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BBC to Commercialise Broadband Video Streaming iPlayer TV Service

Friday, Mar 16th, 2012 (9:13 am) - Score 1,091

The BBC’s Director General, Mark Thompson, has somewhat controversially announced that the TV broadcasters free web-based iPlayer broadband video streaming service will soon begin to offer a commercial “download-to-own” product similar to Blinkbox and other online digital distribution platforms. But apparently it won’t be a “second licence-fee by stealth” as many might fear.

At present the iPlayer service acts as a Video-on-Demand (VoD) style catch-up TV solution, which allows you to watch popular UK BBC TV shows online but only for a short period after they’ve been broadcast.

The new service will allow you to buy episodes that exist outside of that catch-up window, possibly for £1 to £2 a pop, as oppose to getting the DVD in a shop (the DVD might still be cheaper). An official proposal for this will be submitted to the BBCTrustlater this year“.

Mark Thompson explained:

And there’s more to come. The BBC’s iPlayer is the most successful and most intensively used catch-up service in the world but it’s true that, after that seven day public service window, a large proportion of what the BBC makes and broadcast is never seen or heard of again. On television, despite all of our existing forms of public service archival and commercial windowing, the overwhelming majority of what the BBC commissions and broadcasts becomes unavailable when that iPlayer window expires.

We want to change that and have started to talk to our partners, including the independent sector and PACT, about a proposal which we will formally submit to the BBC Trust later this year which – for reasons which escape me – we call Project Barcelona.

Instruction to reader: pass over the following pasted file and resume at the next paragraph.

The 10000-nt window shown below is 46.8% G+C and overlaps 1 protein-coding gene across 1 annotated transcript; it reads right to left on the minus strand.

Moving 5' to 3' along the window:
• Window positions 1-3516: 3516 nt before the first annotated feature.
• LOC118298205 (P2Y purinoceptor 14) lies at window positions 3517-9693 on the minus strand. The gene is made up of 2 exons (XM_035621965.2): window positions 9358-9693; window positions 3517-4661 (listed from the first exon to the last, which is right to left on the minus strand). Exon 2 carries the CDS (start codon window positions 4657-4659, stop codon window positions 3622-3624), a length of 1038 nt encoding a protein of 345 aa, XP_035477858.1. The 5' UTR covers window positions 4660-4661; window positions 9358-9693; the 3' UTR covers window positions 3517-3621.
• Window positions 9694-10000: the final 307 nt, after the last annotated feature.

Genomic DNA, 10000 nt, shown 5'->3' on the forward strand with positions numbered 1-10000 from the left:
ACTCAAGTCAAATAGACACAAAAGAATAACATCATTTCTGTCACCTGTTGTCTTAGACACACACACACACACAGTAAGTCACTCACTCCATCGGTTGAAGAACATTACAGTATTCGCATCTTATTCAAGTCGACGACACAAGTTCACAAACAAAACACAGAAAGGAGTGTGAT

The idea behind Barcelona is simple. It is that, for as much of our content as possible, in addition to the existing iPlayer window, another download-to-own window would open soon after transmission – so that if you wanted to purchase a digital copy of a programme to own and keep, you could pay what would generally be a relatively modest charge for doing so.

This is not a second licence-fee by stealth or any reduction in the current public service offering from the BBC – it’s the exact analogy of going into a High Street shop to buy a DVD or, before that, a VHS cassette. For decades the British public have understood the distinction between watching Dad’s Army on BBC One and then going out to buy a permanent copy of it. Barcelona is the digital equivalent of doing the second.

The window would be non-exclusive. The BBC would open up one digital shop, but the expectation would be that all this content would also be made available for other existing providers to sell if they wish and that producers could exploit this download-to-own window in any way they wanted. But the important point is that the window would be open-ended – in other words, the programmes would be available permanently.

Our ambition would ultimately be to let our audiences have access to all of our programmes on this basis and, over time, to load more and more of our archive into the window.”

Thompson also said that he expected the iPlayer service to, at peak, offer 24 simultaneous HD streams on the BBC’s website to help cover this year’s London 2012 Olympic Games (ISPs will need to be prepared for the extra demand). “we will broadcast live from every venue from the start to the finish of each day’s action,” he said. This will also be available on the forthcoming YouView (IPTV) platform that broadband ISPs BT and TalkTalk are expected to adopt this spring/summer.

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We still think that buying a DVD is usually better value than many modern digital distribution services, especially for older TV and Movie content where sales can make physical media seem much more attractive. At the same time a new generation of unlimited streaming services from LOVEFiLM and Netflix are beginning to challenge that.

Mark-Jackson
By Mark Jackson
Mark is a professional technology writer, IT consultant and computer engineer from Dorset (England), he also founded ISPreview in 1999 and enjoys analysing the latest telecoms and broadband developments. Find me on X (Twitter), Mastodon, Facebook and .
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